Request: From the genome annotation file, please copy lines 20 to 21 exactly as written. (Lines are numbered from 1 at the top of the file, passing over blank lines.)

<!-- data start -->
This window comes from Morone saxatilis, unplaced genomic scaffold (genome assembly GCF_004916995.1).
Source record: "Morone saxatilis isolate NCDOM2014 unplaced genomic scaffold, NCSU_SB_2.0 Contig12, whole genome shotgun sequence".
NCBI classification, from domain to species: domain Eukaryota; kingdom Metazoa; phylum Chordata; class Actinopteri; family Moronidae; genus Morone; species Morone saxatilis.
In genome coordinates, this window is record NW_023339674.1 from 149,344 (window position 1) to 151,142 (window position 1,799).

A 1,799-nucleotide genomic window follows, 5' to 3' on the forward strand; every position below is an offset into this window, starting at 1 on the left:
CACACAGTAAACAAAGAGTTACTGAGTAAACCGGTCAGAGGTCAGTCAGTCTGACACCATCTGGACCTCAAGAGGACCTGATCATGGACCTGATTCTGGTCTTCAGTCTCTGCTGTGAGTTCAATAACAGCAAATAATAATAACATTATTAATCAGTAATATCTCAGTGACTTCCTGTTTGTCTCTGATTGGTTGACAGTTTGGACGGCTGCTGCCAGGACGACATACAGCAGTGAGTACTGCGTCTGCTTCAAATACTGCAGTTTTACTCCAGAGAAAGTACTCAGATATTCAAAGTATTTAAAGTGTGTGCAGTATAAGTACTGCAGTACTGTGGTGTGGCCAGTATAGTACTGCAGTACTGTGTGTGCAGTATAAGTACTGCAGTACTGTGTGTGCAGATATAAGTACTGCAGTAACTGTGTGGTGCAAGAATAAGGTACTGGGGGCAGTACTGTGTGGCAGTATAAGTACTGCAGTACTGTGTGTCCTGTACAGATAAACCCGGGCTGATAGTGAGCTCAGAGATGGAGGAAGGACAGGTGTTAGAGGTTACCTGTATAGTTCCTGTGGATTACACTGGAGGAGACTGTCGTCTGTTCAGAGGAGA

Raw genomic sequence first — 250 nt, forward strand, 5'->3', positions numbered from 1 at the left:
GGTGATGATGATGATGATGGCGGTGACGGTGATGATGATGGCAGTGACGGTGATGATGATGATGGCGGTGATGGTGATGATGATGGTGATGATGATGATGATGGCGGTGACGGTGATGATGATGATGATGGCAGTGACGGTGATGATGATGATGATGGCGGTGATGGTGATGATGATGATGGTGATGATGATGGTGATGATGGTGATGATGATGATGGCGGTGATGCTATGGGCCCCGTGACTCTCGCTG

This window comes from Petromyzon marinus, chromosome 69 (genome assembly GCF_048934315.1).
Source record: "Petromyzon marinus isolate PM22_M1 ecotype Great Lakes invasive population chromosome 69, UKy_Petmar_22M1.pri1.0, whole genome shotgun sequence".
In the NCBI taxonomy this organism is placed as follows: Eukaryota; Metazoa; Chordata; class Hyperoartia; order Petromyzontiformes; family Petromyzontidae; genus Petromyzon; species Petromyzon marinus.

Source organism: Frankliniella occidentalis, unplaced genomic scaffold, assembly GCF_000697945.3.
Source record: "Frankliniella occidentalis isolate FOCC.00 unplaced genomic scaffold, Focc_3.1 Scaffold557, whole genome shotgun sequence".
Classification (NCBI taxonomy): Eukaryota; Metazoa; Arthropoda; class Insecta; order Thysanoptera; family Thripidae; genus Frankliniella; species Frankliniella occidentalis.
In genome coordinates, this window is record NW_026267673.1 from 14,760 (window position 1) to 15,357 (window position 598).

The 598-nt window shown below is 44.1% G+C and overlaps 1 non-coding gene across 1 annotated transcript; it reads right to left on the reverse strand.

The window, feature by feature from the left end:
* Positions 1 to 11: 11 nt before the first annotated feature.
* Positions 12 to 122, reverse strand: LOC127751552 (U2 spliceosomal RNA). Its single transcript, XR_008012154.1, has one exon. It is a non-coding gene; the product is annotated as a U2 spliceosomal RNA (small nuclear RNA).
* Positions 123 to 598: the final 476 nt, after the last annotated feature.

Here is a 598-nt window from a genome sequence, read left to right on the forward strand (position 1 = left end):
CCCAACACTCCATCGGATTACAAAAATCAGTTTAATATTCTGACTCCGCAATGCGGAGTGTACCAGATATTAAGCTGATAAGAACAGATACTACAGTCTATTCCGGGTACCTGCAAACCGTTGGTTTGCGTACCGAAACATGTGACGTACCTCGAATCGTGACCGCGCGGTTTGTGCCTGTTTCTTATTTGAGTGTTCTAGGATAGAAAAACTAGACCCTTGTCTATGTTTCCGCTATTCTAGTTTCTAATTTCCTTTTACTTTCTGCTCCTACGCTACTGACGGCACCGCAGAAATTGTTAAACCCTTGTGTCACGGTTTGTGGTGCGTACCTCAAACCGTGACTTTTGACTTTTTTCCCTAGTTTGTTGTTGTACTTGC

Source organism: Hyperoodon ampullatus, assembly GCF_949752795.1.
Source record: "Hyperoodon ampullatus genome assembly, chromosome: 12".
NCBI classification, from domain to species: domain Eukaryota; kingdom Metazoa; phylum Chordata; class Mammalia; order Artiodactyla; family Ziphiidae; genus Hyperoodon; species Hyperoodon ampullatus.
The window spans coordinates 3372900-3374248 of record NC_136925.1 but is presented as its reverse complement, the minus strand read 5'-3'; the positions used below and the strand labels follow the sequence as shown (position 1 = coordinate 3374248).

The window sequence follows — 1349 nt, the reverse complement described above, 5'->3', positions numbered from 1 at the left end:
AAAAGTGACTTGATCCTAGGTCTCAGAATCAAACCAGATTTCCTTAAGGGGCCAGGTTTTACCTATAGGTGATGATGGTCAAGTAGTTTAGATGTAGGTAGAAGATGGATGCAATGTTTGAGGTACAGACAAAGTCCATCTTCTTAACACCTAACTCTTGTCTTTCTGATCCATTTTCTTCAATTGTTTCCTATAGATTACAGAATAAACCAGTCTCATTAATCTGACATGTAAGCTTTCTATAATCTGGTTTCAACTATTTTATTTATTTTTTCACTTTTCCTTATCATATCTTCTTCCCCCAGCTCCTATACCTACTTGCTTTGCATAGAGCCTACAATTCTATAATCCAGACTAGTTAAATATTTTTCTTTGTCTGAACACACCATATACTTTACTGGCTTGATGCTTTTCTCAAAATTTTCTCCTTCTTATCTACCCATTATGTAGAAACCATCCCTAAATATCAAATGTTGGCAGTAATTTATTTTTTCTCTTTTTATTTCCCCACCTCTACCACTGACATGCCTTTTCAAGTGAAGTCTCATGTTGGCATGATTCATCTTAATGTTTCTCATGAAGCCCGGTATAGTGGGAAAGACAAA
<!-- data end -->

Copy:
* Positions 123 to 598: the final 476 nt, after the last annotated feature.

Here is a 598-nt window from a genome sequence, read left to right on the forward strand (position 1 = left end):